Surfing and camping in Rhossili, Wales

Stuck in the office on a sunny day? Chuck a surfboard in the car and head to the glorious Gower after work for some ocean therapy, says Sian Lewis. 

Published: May 21st, 2015 at 3:30 pm

I write this sitting at my desk at BBC Countryfile Magazine Towers. The sun is streaming in through the window and it’s hard not to wish myself outdoors.


Working 9-5 can be tough on the soul, especially in summer, but I’ve got a failsafe survival strategy – hightailing it to the coast for a dip in the ocean as soon as the last bell goes.

For me, surfing is the most satisfying of microadventures. All you need is a board and a wetsuit and you can go from office to sea swell in no time. Surfing clears your head, takes you to incredible open spaces and it’s fantastic fun, too.

I can leave work in Bristol at five and be in the sea at seven, with hours of sunshine left and nothing to do but catch a wave or two. And there’s nowhere more glorious to head to than Swansea Bay for an evening surf and then a sleep under canvas next to the Celtic Sea.

Arriving in Swansea Bay always feels like escaping from real life – cross the Severn and fly past the belching steel works at Port Talbot and suddenly you’re in chilled-out Mumbles, where cosy cottages and pastel ice-cream shops sit gazing out at the sea.

I love to surf at Caswell Bay – it’s a friendly, safe beach for beginners and it’s incredibly beautiful, too, sheltered between cliffs that glow gold with gorse flowers in late spring.

The first step on to the soft, silvery sand makes me instantly forget the working day. There’s no better sight than watching the sun turn the sand a rich umber and other surfers become silhouettes as they make their way towards the water with boards tucked under their arms.

Don’t have your own board? No problem. Surf GSD are based at Caswell all year round and can be rung up any time to come and kit you up with a board and a wetsuit for £20 for an hour. They also offer lessons – I first learned to surf with their easygoing instructors and I was instantly hooked on trying (and usually failing) to ride the Welsh waves.

After the sheltered beauty of Caswell, head west along the coast to wilder Rhossili – it can throng with surfers in the summer but the beach is an incredible four miles of perfect sand, so there’s room for everyone. Above the bay is the village of Llangennith – a scattering of houses perched on moorland grazed by wild ponies. There’s only one pub, but luckily it’s the fabulous King’s Head – the perfect place to watch the sun set over the cliffs.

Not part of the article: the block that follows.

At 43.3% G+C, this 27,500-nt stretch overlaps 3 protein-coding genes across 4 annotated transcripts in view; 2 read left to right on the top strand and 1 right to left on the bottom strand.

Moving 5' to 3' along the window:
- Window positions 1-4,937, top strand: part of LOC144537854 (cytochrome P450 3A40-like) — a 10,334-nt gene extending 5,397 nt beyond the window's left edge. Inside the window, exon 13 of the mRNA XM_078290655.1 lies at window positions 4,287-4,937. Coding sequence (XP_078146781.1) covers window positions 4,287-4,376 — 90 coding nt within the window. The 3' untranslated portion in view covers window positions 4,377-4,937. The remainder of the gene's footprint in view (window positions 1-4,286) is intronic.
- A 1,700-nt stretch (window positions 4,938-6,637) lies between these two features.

As night falls it’s time to bed down in a tent. This corner of Wales is full of friendly campsites, all mercifully peaceful on a weeknight. Bank Farm is great for families, while Three Cliffs Bay will reward you with incredible panoramic views come morning.

It’s hard not to sleep well after a salty surf session, and I can’t think of a better ritual than drinking in the sight of the sea over a cup of tea from the warmth of a sleeping bag in the early morning before heading back to real life. You can’t help but feeling smug (if a little rumpled) when back at your desk at 9am after your surf adventure.

Useful Information

The King’s Head

A 17th-century coaching inn smack in the middle of Llangennith, the King’s Head has a little garden from which to soak up views of the bay in summer. On a balmy evening, sit outside and satisfy your ravenous post-surf hunger with a hearty portion of the pub’s delicious grub and a pint of real ale from their own brewery – their Gower Gold is worth the trip to Wales alone.




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